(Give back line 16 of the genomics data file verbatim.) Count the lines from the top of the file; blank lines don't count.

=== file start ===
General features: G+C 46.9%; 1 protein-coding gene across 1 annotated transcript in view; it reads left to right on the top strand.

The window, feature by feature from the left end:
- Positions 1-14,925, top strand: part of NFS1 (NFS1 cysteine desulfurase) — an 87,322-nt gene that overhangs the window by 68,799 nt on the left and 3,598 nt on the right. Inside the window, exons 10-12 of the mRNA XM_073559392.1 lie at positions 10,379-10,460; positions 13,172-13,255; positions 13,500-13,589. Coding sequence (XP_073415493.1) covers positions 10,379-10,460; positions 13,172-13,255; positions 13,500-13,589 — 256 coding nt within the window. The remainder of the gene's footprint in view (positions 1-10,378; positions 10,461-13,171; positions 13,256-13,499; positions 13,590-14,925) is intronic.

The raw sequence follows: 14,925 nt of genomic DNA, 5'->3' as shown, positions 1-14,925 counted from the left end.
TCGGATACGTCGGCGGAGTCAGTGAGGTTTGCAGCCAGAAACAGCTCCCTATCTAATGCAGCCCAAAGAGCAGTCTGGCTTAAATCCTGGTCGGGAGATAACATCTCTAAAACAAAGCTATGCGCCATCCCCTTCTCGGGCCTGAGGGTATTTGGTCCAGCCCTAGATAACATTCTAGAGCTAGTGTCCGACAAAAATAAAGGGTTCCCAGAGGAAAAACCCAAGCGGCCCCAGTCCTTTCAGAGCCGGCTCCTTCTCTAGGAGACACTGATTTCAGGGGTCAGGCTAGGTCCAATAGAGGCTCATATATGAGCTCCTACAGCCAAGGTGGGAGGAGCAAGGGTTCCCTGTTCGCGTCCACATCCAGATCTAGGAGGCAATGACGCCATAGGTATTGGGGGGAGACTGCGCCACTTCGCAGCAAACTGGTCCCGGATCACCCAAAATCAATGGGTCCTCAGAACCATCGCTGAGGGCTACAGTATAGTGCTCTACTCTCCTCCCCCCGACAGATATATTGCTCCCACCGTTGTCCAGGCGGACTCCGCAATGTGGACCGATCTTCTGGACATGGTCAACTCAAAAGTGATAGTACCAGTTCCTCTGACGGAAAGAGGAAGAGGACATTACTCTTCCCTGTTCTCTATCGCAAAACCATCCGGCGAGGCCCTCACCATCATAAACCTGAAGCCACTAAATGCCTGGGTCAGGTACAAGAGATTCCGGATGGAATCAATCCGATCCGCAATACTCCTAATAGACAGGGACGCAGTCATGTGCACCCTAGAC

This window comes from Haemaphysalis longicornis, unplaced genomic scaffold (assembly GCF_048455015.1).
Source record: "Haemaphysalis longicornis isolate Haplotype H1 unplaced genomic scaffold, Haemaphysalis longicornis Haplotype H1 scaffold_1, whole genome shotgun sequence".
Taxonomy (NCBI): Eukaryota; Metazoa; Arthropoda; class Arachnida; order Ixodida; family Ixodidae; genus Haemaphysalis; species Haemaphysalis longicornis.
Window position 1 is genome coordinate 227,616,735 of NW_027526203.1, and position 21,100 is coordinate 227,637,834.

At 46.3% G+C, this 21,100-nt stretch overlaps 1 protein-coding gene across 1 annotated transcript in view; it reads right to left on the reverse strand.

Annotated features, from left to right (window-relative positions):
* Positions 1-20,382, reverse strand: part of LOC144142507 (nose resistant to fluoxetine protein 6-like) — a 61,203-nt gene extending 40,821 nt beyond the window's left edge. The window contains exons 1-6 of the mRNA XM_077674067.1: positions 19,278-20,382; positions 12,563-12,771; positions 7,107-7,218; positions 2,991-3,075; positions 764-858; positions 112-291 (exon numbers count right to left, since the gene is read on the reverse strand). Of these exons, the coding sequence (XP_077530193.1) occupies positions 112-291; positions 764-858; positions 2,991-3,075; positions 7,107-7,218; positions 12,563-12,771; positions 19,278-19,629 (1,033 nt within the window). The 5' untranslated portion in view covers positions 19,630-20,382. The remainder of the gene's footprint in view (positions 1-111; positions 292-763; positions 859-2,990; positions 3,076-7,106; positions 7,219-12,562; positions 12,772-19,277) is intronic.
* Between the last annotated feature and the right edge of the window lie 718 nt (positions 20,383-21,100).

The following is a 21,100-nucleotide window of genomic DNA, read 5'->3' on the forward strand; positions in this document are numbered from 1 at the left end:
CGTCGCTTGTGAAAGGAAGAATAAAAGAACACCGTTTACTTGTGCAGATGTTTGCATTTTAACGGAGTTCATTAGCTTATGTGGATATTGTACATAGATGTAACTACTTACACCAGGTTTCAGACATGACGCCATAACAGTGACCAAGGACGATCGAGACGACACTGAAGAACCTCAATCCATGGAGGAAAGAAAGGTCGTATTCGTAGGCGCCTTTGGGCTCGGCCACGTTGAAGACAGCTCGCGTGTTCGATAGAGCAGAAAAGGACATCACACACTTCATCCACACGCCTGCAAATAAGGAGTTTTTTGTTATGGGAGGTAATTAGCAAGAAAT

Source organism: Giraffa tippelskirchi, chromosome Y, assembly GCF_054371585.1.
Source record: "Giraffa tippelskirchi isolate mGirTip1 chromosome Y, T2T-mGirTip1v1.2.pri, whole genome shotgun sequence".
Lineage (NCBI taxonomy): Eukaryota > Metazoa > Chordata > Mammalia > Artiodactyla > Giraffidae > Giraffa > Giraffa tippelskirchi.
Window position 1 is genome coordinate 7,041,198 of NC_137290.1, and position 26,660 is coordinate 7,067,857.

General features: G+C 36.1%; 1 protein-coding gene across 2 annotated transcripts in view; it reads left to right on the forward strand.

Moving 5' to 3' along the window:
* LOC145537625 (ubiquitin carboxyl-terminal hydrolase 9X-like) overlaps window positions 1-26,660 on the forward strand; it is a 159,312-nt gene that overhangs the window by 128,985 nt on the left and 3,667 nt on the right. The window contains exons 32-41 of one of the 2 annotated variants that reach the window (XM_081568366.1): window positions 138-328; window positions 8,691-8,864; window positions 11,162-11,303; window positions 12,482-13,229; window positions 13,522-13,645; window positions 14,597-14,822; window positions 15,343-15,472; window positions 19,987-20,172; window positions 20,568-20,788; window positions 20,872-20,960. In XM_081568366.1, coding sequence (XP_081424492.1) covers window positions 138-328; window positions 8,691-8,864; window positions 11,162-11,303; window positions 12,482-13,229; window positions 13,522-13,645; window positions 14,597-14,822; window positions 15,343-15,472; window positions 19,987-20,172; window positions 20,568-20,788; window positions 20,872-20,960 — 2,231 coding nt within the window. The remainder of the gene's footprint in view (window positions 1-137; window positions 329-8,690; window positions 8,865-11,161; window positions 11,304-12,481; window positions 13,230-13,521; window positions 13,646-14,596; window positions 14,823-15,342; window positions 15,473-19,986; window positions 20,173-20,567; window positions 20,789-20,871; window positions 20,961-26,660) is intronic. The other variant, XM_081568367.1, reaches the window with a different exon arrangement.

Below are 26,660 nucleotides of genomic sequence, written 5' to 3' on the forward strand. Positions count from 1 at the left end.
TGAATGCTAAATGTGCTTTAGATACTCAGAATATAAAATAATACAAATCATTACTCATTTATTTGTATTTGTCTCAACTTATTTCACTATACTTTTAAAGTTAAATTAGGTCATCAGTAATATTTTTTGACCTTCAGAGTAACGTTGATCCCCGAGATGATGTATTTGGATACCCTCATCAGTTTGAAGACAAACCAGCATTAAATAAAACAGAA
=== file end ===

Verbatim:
Source organism: Giraffa tippelskirchi, chromosome Y, assembly GCF_054371585.1.